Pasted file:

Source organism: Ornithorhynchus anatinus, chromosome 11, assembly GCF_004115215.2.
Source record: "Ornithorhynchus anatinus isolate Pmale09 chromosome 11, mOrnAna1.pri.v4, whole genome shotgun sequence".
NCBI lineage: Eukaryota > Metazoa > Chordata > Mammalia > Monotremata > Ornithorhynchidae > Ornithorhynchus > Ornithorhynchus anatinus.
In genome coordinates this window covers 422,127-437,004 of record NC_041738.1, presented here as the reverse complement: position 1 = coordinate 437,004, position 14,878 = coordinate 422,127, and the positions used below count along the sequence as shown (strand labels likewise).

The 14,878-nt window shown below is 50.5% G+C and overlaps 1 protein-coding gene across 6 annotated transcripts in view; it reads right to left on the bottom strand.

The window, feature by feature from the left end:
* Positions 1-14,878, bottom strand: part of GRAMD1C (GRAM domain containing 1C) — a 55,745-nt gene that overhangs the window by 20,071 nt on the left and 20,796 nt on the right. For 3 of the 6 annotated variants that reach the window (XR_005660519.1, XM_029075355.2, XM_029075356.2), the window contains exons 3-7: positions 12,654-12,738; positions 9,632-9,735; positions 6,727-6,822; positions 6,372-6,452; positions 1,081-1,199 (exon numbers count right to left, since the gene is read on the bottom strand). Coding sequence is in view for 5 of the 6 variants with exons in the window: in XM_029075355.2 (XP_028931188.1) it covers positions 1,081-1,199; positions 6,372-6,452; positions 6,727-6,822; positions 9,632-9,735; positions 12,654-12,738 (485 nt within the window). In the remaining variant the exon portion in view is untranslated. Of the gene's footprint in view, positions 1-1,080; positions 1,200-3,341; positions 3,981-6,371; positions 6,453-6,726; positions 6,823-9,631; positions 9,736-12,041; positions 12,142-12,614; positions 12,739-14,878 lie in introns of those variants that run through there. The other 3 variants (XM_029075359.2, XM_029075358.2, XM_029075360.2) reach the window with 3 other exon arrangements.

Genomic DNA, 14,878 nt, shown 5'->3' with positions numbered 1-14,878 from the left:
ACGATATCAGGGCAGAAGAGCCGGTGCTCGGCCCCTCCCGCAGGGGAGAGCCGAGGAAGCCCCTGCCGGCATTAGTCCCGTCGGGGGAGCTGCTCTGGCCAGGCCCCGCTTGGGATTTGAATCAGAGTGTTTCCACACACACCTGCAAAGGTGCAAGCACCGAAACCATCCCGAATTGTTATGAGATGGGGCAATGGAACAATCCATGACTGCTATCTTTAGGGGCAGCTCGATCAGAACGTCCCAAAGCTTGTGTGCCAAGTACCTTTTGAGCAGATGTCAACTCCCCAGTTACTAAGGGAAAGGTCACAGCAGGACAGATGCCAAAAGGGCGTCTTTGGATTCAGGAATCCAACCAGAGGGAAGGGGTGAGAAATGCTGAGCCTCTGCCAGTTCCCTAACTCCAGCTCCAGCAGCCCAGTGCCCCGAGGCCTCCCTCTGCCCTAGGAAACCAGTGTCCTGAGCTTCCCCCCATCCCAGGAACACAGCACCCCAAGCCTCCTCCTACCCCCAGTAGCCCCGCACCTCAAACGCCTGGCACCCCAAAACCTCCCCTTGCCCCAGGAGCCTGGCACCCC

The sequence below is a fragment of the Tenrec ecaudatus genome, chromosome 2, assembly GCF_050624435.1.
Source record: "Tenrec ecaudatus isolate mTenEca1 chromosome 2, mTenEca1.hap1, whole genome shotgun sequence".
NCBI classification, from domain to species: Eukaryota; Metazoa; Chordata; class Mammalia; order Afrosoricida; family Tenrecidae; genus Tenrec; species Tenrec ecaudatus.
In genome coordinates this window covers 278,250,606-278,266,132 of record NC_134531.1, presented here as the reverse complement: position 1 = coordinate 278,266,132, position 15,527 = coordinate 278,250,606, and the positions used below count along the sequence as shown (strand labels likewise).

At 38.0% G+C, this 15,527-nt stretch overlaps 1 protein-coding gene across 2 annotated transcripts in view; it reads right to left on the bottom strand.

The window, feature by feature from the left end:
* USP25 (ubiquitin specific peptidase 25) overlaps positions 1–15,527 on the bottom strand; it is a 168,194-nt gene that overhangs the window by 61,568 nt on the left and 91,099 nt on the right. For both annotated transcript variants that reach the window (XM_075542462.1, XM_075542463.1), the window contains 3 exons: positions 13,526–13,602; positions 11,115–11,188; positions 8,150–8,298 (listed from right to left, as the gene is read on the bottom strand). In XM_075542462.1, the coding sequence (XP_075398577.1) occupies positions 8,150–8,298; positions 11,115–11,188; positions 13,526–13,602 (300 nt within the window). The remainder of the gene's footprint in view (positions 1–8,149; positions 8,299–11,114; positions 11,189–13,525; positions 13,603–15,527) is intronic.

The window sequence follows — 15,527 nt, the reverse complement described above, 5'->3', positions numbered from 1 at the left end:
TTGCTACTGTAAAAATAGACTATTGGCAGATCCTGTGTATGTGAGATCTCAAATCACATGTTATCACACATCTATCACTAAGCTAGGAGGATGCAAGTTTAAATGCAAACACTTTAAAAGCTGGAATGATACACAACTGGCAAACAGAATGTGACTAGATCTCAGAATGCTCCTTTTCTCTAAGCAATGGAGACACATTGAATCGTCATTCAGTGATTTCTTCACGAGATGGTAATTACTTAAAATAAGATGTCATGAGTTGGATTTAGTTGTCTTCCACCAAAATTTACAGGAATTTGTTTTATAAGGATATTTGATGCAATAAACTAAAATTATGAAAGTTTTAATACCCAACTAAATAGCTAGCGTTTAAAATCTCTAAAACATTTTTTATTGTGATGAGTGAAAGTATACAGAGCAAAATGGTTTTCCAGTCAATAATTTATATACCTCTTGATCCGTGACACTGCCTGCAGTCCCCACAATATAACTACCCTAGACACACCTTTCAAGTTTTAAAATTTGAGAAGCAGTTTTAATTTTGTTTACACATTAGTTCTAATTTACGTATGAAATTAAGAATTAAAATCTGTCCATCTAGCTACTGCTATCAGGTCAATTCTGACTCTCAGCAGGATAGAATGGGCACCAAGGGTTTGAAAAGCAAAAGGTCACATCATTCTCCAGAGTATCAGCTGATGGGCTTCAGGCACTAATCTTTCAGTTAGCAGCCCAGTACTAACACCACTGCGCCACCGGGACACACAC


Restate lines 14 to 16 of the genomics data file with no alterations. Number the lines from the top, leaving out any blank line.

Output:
At 38.0% G+C, this 15,527-nt stretch overlaps 1 protein-coding gene across 2 annotated transcripts in view; it reads right to left on the bottom strand.

The window, feature by feature from the left end:
* USP25 (ubiquitin specific peptidase 25) overlaps positions 1–15,527 on the bottom strand; it is a 168,194-nt gene that overhangs the window by 61,568 nt on the left and 91,099 nt on the right. For both annotated transcript variants that reach the window (XM_075542462.1, XM_075542463.1), the window contains 3 exons: positions 13,526–13,602; positions 11,115–11,188; positions 8,150–8,298 (listed from right to left, as the gene is read on the bottom strand). In XM_075542462.1, the coding sequence (XP_075398577.1) occupies positions 8,150–8,298; positions 11,115–11,188; positions 13,526–13,602 (300 nt within the window). The remainder of the gene's footprint in view (positions 1–8,149; positions 8,299–11,114; positions 11,189–13,525; positions 13,603–15,527) is intronic.